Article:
Fear is a nasty little feeling. On the one hand, it is entirely made up and exists only in our minds. On the other, it is an all too familiar emotion that casts a shadow on most of us on a daily basis. Some people are scared of dogs, others of heights. I am terrified of photographing people in public places.
It may seem a little oxymoronic and counter-intuitive, or even just flat out weird; a photographer that is scared of taking pictures. But such is the case for many photographers when it comes to interaction (or confrontation) with other humans. Put me in the middle of the woods and nothing scares me. In the middle of a crowded street however, I freeze. Standing only ten feet away from someone with a camera in my hands and I become utterly and absolutely unable to perform the simplest of tasks. My heart begins to palpitate, my palms sweat, my muscles stiffen to the point of temporary paralysis, and my brain triggers a flight response, screaming wildly at me to walk away and go get a coffee or catch a movie—anything that will get me away from a possible confrontation. Sometimes I persevere and manage to get a shot or two, but more times than not I chicken out.
The worst thing that can happen to a photographer is not getting the shot due to fear. I’ve run out of film on a shoot. I’ve missed some great opportunities because I had to reload film at the worst possible moment. I’ve even forgotten to check my camera to make sure it had a battery to power the light meter before I left home, leaving me to guess my exposure for a whole shoot. But despite experiencing all of these amateur and somewhat embarrassing mistakes, I’ve never felt worse than when I’ve chosen not to take a shot because I was too scared to raise the camera to my eye and release the shutter.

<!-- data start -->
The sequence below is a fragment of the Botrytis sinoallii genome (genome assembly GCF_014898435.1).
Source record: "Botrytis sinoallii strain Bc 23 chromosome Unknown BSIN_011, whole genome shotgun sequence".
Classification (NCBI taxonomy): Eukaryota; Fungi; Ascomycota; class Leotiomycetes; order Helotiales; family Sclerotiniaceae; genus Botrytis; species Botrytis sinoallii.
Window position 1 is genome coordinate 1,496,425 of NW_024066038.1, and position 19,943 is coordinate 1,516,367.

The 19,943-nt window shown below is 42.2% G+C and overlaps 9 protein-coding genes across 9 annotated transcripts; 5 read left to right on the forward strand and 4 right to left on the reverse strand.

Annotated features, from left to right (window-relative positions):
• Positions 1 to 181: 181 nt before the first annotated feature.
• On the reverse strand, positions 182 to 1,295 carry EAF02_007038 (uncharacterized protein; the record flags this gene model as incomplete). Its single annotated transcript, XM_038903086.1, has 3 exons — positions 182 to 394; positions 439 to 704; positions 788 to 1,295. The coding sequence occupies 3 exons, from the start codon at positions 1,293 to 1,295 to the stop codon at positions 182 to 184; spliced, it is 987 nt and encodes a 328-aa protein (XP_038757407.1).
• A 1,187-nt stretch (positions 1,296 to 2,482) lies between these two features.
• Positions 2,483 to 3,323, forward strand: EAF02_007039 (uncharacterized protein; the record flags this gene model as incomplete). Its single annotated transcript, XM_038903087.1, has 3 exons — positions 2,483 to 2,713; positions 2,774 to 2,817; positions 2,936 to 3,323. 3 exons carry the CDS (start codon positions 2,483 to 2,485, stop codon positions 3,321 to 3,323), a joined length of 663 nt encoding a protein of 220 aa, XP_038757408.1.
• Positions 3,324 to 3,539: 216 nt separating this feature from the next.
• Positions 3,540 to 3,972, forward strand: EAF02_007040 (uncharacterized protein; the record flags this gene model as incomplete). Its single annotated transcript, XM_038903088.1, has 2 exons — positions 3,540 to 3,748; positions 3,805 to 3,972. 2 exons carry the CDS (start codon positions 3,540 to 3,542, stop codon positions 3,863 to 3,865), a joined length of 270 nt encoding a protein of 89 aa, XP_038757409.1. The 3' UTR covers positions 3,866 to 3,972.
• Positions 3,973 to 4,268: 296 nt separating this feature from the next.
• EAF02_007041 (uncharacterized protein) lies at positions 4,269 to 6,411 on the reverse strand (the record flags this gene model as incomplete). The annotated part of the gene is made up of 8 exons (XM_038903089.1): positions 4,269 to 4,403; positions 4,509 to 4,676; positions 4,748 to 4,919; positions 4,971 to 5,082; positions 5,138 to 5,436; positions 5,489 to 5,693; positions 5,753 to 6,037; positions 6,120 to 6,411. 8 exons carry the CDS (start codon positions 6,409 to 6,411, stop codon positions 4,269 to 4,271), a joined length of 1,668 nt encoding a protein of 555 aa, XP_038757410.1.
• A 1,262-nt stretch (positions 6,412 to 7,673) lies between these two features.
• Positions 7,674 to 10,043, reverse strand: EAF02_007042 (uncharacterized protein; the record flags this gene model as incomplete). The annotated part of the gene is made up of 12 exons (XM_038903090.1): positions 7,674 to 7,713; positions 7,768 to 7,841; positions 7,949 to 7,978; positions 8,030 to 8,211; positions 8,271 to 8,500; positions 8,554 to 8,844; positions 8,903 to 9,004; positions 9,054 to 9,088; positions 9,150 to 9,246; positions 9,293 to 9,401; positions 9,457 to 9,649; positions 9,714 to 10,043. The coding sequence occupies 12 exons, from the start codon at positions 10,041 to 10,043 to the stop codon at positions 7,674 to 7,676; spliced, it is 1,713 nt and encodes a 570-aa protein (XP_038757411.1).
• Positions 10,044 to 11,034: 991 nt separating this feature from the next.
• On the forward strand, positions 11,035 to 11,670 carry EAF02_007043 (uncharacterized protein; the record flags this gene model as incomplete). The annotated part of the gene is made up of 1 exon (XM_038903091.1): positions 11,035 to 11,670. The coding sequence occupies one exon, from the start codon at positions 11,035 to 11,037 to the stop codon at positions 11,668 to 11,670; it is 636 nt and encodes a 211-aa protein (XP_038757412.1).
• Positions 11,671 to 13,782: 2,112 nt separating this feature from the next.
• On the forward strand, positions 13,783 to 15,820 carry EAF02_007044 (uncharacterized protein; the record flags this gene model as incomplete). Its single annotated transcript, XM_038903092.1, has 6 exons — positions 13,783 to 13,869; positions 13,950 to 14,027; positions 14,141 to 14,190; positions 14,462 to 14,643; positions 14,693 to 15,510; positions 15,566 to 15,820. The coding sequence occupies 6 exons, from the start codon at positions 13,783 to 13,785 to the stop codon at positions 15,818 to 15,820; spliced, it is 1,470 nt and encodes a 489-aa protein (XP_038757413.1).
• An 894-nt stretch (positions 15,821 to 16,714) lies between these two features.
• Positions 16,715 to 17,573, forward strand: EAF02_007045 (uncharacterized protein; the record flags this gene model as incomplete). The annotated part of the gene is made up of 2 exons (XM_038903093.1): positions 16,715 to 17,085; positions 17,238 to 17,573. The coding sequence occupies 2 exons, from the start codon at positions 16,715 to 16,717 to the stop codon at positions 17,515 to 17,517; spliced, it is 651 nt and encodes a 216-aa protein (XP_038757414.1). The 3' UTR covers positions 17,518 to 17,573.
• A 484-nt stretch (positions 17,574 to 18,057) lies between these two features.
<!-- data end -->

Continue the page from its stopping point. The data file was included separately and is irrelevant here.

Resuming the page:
My fear, just like any other, is not rational. I realize this. What is the worst that can happen to me? Maybe someone will get upset if I take their picture. Maybe someone will even yell at me or threaten me, but they’re probably not going to hurt me physically. The most likely scenario is that they’ll just walk away. I am not a photojournalist in the middle of a battlefield or natural disaster, and yet I feel as though each move I make could find me stepping on a landmine.
Luckily there are already so many photographers floating around at festivals that most people expect to have their picture taken at some point. That is a definite perk of documenting a population in a state of celebration. People are usually at events to enjoy themselves, not to beat up on small female photographers.
This project not only forces me to face my fears head on, it also allows me the room to grow as a photographer. I am putting myself in places and situations that I would never be in otherwise, having new experiences and taking photographs that I never would have taken before. As terrifying as it is for me to photograph strangers, the idea of not getting a shot is much scarier. It’s not even a possibility. I used to think that fear was something to conquer, to overcome. I am learning instead to channel my fear, to realize that when my heart starts beating like a hummingbird’s wings it means that I’m on to something good.